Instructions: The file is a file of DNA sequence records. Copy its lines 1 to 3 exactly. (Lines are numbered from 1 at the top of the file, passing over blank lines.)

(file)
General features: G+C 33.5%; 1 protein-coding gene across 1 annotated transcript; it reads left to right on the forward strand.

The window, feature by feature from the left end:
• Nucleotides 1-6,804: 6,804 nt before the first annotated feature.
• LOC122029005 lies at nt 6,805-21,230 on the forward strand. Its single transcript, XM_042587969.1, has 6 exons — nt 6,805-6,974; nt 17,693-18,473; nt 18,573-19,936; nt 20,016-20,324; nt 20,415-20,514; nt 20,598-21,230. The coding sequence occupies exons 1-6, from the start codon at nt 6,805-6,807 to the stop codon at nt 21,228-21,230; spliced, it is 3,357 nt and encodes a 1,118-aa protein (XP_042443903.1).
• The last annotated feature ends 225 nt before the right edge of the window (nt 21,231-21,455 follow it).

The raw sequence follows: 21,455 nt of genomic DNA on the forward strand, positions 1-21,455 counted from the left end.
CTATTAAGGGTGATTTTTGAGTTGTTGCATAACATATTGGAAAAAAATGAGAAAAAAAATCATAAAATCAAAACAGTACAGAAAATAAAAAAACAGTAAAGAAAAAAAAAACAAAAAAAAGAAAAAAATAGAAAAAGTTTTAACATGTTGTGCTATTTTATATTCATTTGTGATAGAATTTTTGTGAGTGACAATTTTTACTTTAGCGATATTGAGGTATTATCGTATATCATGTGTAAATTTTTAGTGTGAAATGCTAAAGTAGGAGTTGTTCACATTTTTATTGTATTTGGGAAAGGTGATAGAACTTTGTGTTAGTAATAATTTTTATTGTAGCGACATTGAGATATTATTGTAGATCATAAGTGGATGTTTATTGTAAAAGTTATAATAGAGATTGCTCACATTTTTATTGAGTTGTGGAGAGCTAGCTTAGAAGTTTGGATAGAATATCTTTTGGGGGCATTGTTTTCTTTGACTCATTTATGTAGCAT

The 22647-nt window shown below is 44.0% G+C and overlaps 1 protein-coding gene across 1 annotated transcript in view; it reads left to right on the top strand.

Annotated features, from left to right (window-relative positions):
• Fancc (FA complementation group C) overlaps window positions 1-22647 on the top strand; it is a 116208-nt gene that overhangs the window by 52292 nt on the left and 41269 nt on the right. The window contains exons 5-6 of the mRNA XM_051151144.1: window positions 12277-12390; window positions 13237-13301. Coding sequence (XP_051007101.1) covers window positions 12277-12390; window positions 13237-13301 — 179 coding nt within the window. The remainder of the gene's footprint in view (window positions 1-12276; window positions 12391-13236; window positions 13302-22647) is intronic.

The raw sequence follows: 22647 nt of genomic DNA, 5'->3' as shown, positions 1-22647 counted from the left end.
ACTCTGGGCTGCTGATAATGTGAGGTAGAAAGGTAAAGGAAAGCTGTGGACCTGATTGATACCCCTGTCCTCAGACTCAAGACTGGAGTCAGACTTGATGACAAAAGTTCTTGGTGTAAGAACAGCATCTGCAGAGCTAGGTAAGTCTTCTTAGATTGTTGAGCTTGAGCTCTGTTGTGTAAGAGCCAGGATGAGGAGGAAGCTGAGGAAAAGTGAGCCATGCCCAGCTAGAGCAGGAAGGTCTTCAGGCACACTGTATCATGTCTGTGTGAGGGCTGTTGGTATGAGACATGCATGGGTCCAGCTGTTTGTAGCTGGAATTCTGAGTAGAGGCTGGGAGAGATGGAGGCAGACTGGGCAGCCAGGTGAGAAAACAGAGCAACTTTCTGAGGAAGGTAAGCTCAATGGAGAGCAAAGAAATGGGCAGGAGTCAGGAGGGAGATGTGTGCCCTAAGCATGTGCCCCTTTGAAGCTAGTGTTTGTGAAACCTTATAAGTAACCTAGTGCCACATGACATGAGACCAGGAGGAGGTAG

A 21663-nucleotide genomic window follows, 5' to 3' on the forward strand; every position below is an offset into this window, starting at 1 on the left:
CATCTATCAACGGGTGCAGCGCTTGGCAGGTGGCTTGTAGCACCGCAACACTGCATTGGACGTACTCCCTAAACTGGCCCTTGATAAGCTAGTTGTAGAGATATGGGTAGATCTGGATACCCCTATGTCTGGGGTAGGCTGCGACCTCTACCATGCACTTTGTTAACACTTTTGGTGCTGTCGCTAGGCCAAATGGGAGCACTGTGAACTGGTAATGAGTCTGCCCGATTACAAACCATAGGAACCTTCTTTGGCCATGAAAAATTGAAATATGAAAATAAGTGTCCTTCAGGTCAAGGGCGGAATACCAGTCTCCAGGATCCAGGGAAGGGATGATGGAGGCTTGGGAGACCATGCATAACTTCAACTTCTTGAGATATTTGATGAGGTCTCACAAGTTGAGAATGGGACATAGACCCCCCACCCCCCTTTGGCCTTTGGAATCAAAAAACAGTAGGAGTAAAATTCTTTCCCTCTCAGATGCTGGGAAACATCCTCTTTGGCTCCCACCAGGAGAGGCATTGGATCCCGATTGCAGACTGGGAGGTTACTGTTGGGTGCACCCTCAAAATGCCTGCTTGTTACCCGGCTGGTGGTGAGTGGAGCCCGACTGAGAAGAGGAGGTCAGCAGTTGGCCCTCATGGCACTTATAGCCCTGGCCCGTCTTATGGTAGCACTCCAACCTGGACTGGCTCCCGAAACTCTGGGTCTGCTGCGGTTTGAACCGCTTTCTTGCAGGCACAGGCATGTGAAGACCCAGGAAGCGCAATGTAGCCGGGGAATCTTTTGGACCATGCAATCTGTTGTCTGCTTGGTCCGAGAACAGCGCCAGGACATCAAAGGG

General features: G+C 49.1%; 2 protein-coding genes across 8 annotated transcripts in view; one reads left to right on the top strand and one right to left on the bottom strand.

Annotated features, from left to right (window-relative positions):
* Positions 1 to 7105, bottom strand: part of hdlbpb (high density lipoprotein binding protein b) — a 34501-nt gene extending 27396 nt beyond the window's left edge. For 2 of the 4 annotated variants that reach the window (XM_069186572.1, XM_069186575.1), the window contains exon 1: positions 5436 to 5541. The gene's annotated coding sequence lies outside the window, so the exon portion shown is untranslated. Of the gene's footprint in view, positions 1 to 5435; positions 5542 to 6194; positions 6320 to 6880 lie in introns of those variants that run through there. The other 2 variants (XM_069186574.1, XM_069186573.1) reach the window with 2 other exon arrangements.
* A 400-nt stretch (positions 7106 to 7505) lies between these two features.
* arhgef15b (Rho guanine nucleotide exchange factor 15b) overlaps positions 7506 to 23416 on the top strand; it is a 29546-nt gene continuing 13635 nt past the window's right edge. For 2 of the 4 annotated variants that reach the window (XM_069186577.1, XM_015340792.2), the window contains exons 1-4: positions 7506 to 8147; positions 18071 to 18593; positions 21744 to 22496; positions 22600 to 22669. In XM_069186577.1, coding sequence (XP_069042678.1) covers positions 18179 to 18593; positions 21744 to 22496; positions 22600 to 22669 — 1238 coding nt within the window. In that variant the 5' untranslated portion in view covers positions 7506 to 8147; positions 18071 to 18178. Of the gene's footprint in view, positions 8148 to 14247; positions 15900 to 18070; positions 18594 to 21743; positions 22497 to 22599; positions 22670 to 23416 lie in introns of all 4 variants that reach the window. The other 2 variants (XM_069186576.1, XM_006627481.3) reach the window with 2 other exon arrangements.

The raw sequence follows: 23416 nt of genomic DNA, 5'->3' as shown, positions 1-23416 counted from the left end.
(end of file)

General features: G+C 33.5%; 1 protein-coding gene across 1 annotated transcript; it reads left to right on the forward strand.

The window, feature by feature from the left end:
• Nucleotides 1-6,804: 6,804 nt before the first annotated feature.